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Minimum redundancy maximum relevance feature selection approach for temporal gene expression data

Overview of attention for article published in BMC Bioinformatics, January 2017
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  • In the top 25% of all research outputs scored by Altmetric
  • High Attention Score compared to outputs of the same age (85th percentile)
  • High Attention Score compared to outputs of the same age and source (86th percentile)

Mentioned by

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1 news outlet
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2 tweeters

Citations

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208 Dimensions

Readers on

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257 Mendeley
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Title
Minimum redundancy maximum relevance feature selection approach for temporal gene expression data
Published in
BMC Bioinformatics, January 2017
DOI 10.1186/s12859-016-1423-9
Pubmed ID
Authors

Milos Radovic, Mohamed Ghalwash, Nenad Filipovic, Zoran Obradovic

Abstract

Feature selection, aiming to identify a subset of features among a possibly large set of features that are relevant for predicting a response, is an important preprocessing step in machine learning. In gene expression studies this is not a trivial task for several reasons, including potential temporal character of data. However, most feature selection approaches developed for microarray data cannot handle multivariate temporal data without previous data flattening, which results in loss of temporal information. We propose a temporal minimum redundancy - maximum relevance (TMRMR) feature selection approach, which is able to handle multivariate temporal data without previous data flattening. In the proposed approach we compute relevance of a gene by averaging F-statistic values calculated across individual time steps, and we compute redundancy between genes by using a dynamical time warping approach. The proposed method is evaluated on three temporal gene expression datasets from human viral challenge studies. Obtained results show that the proposed method outperforms alternatives widely used in gene expression studies. In particular, the proposed method achieved improvement in accuracy in 34 out of 54 experiments, while the other methods outperformed it in no more than 4 experiments. We developed a filter-based feature selection method for temporal gene expression data based on maximum relevance and minimum redundancy criteria. The proposed method incorporates temporal information by combining relevance, which is calculated as an average F-statistic value across different time steps, with redundancy, which is calculated by employing dynamical time warping approach. As evident in our experiments, incorporating the temporal information into the feature selection process leads to selection of more discriminative features.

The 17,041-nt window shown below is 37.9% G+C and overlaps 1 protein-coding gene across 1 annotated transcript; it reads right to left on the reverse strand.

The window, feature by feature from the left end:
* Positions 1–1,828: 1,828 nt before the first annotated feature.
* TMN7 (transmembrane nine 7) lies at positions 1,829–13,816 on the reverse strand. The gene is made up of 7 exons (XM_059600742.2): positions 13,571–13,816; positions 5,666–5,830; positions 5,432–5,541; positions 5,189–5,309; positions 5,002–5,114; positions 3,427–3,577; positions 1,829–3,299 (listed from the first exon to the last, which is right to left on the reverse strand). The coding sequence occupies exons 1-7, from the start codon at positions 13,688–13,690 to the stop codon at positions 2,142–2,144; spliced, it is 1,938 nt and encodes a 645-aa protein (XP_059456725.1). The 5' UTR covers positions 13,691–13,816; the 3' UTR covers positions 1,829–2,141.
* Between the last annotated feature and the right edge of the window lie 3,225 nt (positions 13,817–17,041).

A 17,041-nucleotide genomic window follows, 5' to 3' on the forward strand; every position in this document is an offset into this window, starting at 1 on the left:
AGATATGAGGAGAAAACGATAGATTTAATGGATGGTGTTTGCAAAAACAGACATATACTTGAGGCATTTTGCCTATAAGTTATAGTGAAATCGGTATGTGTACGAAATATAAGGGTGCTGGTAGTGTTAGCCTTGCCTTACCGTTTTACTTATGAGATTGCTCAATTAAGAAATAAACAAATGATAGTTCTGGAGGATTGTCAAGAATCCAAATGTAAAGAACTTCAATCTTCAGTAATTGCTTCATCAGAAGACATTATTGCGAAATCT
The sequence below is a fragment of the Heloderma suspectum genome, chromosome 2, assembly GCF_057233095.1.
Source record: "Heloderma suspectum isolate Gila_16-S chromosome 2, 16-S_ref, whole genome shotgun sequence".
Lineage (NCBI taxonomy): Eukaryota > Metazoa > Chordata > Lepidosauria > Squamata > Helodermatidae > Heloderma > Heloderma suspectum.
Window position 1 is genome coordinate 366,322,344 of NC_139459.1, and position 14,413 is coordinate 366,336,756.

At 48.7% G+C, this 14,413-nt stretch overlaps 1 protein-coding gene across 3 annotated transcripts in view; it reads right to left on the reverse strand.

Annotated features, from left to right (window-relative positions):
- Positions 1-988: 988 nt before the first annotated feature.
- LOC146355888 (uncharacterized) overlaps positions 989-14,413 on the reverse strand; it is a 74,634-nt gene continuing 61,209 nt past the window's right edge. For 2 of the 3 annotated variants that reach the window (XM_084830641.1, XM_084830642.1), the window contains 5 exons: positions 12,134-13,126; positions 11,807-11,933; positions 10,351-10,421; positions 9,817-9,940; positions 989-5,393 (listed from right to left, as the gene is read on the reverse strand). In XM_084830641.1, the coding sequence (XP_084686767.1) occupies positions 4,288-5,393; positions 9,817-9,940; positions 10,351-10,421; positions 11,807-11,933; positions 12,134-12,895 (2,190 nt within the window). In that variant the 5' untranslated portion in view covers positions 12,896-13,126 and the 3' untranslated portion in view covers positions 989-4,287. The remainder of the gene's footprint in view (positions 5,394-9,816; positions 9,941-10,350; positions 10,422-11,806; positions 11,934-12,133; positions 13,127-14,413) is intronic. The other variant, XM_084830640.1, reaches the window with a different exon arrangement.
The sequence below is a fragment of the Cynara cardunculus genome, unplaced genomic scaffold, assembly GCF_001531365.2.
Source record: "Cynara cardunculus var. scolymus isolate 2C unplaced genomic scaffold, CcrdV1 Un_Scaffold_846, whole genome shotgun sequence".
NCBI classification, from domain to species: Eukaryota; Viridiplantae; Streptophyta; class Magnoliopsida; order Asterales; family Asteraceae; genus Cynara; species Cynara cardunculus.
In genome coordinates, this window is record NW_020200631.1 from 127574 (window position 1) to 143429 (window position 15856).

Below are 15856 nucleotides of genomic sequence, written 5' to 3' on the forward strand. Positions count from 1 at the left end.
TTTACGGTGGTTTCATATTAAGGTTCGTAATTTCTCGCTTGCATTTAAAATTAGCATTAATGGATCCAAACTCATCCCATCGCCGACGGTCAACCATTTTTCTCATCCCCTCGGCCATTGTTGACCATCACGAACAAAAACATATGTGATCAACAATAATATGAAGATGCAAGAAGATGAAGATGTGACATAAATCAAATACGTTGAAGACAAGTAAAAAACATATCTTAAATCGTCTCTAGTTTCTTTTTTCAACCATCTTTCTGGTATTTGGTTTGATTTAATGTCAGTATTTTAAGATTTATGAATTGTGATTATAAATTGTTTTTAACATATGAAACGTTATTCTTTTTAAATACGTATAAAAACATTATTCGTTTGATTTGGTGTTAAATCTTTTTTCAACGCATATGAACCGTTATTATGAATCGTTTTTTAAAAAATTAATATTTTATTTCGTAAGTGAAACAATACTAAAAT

Twitter Demographics

The data shown below were collected from the profiles of 2 tweeters who shared this research output. Click here to find out more about how the information was compiled.

Mendeley readers

The data shown below were compiled from readership statistics for 257 Mendeley readers of this research output. Click here to see the associated Mendeley record.

Geographical breakdown

Country Count As %
China 1 <1%
Unknown 256 100%

Demographic breakdown

Readers by professional status Count As %
Student > Ph. D. Student 47 18%
Student > Master 36 14%
Researcher 32 12%
Student > Bachelor 27 11%
Lecturer 13 5%
Other 45 18%
Unknown 57 22%
Readers by discipline Count As %
Computer Science 63 25%
Engineering 47 18%
Biochemistry, Genetics and Molecular Biology 18 7%
Medicine and Dentistry 16 6%
Agricultural and Biological Sciences 11 4%
Other 32 12%
Unknown 70 27%

Attention Score in Context

This research output has an Altmetric Attention Score of 11. This is our high-level measure of the quality and quantity of online attention that it has received. This Attention Score, as well as the ranking and number of research outputs shown below, was calculated when the research output was last mentioned on 07 May 2022.
All research outputs
#2,849,509
of 23,003,906 outputs
Outputs from BMC Bioinformatics
#969
of 7,312 outputs
Outputs of similar age
#59,801
of 421,740 outputs
Outputs of similar age from BMC Bioinformatics
#18
of 138 outputs
Altmetric has tracked 23,003,906 research outputs across all sources so far. Compared to these this one has done well and is in the 87th percentile: it's in the top 25% of all research outputs ever tracked by Altmetric.
So far Altmetric has tracked 7,312 research outputs from this source. They typically receive a little more attention than average, with a mean Attention Score of 5.4. This one has done well, scoring higher than 86% of its peers.
Older research outputs will score higher simply because they've had more time to accumulate mentions. To account for age we can compare this Altmetric Attention Score to the 421,740 tracked outputs that were published within six weeks on either side of this one in any source. This one has done well, scoring higher than 85% of its contemporaries.
We're also able to compare this research output to 138 others from the same source and published within six weeks on either side of this one. This one has done well, scoring higher than 86% of its contemporaries.